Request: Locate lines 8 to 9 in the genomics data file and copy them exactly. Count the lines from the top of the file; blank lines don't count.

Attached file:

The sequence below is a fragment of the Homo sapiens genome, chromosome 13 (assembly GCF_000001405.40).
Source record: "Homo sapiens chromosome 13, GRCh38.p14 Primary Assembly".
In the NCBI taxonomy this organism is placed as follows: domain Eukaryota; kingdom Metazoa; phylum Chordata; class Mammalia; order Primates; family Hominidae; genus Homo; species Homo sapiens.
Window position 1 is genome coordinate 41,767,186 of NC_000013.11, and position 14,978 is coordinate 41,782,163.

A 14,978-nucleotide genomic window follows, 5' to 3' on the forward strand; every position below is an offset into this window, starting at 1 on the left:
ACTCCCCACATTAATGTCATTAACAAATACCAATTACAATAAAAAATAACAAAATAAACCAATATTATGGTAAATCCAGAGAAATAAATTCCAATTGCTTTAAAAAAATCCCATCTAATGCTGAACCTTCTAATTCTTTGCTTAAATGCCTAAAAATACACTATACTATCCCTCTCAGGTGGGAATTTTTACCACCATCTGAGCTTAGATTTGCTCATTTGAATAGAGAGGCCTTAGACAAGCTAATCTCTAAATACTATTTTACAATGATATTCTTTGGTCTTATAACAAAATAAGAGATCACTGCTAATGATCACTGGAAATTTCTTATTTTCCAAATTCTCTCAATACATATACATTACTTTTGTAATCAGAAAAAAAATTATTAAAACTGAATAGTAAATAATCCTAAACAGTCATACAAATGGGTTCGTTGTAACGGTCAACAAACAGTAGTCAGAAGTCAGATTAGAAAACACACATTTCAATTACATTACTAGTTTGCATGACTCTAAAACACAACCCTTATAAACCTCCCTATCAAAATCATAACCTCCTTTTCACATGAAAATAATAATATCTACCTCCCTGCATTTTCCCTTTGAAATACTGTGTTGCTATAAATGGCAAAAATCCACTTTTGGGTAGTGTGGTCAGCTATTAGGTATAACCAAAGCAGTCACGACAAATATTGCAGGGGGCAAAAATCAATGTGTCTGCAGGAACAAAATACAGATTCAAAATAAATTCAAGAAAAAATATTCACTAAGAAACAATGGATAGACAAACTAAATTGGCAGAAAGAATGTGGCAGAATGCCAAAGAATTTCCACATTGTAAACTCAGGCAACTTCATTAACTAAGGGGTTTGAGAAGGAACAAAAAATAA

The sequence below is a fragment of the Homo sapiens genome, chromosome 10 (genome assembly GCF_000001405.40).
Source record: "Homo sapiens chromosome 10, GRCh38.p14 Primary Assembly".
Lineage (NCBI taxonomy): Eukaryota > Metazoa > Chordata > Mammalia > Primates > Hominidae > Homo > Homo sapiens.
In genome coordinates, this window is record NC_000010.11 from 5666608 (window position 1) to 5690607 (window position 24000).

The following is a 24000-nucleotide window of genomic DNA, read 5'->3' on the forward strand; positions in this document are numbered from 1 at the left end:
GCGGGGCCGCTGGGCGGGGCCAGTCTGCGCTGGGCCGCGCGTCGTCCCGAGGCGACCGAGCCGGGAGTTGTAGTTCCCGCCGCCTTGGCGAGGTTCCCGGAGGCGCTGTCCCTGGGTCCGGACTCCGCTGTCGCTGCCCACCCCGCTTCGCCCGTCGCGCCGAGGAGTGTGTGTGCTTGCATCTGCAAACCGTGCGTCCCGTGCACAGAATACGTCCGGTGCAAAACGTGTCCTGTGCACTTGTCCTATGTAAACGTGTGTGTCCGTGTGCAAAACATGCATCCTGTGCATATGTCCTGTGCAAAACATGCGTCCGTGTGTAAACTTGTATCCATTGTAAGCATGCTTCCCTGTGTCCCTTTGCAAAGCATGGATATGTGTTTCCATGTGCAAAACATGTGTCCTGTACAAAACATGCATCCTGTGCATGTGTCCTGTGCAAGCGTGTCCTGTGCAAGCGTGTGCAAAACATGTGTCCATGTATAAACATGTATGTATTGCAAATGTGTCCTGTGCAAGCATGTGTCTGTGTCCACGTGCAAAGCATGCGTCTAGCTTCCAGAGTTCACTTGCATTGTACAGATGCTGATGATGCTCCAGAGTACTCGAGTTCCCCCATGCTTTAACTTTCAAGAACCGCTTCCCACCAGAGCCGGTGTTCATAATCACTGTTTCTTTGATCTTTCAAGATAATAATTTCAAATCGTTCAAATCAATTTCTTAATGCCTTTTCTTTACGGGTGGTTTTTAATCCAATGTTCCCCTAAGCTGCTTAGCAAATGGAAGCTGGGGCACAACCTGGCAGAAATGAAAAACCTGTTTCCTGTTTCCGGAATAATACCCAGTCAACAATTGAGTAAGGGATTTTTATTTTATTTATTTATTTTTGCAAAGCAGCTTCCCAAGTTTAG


Source record: "Homo sapiens chromosome 10, GRCh38.p14 Primary Assembly".
Lineage (NCBI taxonomy): Eukaryota > Metazoa > Chordata > Mammalia > Primates > Hominidae > Homo > Homo sapiens.